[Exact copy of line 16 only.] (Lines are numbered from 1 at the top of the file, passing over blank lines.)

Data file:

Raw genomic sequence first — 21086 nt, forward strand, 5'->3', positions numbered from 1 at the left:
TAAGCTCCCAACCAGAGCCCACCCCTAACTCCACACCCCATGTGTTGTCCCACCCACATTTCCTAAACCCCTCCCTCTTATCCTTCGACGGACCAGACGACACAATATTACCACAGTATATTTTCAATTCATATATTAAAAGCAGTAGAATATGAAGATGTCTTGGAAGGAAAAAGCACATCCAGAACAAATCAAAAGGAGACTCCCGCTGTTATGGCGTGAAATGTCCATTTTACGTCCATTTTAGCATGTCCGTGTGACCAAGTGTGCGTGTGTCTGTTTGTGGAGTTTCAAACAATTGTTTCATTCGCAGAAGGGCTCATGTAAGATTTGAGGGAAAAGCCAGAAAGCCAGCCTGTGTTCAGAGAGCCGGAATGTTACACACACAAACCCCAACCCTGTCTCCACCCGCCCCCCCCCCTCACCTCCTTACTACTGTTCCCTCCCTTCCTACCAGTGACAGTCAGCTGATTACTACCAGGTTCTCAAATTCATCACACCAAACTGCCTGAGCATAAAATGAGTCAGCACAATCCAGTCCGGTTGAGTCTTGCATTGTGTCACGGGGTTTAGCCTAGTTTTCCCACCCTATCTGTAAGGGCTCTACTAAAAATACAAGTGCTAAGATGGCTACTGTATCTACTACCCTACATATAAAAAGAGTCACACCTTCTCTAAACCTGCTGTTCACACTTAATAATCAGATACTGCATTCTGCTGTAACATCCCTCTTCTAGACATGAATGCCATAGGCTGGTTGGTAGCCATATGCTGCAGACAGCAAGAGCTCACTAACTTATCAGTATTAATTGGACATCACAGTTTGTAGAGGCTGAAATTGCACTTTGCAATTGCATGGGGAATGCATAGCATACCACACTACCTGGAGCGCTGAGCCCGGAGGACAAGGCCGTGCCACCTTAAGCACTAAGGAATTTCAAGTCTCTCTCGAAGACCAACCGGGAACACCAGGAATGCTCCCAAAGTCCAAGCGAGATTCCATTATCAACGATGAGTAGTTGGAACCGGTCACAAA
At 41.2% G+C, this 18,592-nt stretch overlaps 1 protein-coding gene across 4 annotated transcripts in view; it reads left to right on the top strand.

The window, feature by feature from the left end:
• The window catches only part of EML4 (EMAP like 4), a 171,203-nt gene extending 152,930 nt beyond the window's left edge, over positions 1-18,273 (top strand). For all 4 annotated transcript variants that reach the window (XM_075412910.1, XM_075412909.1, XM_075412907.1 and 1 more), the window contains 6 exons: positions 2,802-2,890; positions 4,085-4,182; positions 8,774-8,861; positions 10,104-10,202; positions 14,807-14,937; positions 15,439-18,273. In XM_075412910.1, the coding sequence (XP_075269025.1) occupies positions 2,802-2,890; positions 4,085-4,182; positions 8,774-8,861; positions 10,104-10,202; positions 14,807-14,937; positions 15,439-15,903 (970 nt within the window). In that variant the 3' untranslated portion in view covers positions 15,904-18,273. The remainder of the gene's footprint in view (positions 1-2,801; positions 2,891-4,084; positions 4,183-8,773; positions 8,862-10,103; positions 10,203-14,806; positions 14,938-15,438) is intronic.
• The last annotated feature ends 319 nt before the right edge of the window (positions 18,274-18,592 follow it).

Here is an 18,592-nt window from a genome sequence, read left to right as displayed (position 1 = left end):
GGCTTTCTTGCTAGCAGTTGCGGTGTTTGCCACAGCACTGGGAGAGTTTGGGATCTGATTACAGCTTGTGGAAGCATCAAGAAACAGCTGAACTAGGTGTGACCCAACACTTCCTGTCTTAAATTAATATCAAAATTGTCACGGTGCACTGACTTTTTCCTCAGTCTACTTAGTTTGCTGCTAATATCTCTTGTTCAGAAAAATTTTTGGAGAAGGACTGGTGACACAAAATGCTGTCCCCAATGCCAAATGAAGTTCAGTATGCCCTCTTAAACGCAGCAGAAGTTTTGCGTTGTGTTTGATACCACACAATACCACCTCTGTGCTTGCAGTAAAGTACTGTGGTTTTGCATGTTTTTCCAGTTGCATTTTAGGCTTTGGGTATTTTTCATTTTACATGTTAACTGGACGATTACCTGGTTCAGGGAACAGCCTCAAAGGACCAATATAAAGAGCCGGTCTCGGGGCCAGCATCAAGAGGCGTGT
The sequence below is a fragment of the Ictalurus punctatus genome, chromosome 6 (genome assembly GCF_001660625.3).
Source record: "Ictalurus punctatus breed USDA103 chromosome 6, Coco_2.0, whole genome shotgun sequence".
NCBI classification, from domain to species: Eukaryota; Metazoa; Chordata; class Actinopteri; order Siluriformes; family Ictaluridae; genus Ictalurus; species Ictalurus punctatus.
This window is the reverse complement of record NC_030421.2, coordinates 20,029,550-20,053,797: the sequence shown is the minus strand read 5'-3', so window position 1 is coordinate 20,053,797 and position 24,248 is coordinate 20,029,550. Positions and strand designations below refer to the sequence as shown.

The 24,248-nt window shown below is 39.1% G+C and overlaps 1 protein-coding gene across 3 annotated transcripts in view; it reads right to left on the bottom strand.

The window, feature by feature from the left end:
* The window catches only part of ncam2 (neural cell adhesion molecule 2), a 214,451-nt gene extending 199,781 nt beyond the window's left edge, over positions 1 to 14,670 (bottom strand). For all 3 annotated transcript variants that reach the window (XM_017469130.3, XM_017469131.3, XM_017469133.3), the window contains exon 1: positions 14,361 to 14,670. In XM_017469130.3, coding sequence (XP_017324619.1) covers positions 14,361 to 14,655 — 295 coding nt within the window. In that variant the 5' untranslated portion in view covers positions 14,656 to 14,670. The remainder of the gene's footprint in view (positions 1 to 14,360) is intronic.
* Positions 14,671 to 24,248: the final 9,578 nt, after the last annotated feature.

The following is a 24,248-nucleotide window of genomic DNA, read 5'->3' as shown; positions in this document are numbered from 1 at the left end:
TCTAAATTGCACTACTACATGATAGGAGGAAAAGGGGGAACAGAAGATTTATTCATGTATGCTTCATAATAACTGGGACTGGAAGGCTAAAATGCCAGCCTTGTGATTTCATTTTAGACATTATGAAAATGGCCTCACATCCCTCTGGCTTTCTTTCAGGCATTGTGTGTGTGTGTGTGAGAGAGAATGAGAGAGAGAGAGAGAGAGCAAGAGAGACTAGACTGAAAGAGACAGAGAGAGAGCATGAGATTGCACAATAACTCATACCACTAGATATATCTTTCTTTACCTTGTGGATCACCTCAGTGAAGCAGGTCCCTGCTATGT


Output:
* Positions 14,671 to 24,248: the final 9,578 nt, after the last annotated feature.